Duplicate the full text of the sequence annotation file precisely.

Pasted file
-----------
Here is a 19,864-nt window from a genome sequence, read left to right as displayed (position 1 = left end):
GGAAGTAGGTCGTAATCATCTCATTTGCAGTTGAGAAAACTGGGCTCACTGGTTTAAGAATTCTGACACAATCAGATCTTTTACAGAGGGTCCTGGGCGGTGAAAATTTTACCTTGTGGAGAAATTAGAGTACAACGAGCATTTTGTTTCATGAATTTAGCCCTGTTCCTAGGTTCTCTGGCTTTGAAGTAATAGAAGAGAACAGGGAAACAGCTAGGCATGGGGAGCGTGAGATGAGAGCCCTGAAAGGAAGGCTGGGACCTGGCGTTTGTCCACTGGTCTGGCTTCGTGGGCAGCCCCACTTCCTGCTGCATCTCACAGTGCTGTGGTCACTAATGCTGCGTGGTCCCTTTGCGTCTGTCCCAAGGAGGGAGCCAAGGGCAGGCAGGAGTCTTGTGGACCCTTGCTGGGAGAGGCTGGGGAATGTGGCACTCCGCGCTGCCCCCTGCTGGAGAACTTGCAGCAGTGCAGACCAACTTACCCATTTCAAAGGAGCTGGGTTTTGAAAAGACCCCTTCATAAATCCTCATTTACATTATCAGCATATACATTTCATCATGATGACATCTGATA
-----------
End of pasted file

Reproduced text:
Here is a 19,864-nt window from a genome sequence, read left to right as displayed (position 1 = left end):
GGAAGTAGGTCGTAATCATCTCATTTGCAGTTGAGAAAACTGGGCTCACTGGTTTAAGAATTCTGACACAATCAGATCTTTTACAGAGGGTCCTGGGCGGTGAAAATTTTACCTTGTGGAGAAATTAGAGTACAACGAGCATTTTGTTTCATGAATTTAGCCCTGTTCCTAGGTTCTCTGGCTTTGAAGTAATAGAAGAGAACAGGGAAACAGCTAGGCATGGGGAGCGTGAGATGAGAGCCCTGAAAGGAAGGCTGGGACCTGGCGTTTGTCCACTGGTCTGGCTTCGTGGGCAGCCCCACTTCCTGCTGCATCTCACAGTGCTGTGGTCACTAATGCTGCGTGGTCCCTTTGCGTCTGTCCCAAGGAGGGAGCCAAGGGCAGGCAGGAGTCTTGTGGACCCTTGCTGGGAGAGGCTGGGGAATGTGGCACTCCGCGCTGCCCCCTGCTGGAGAACTTGCAGCAGTGCAGACCAACTTACCCATTTCAAAGGAGCTGGGTTTTGAAAAGACCCCTTCATAAATCCTCATTTACATTATCAGCATATACATTTCATCATGATGACATCTGATA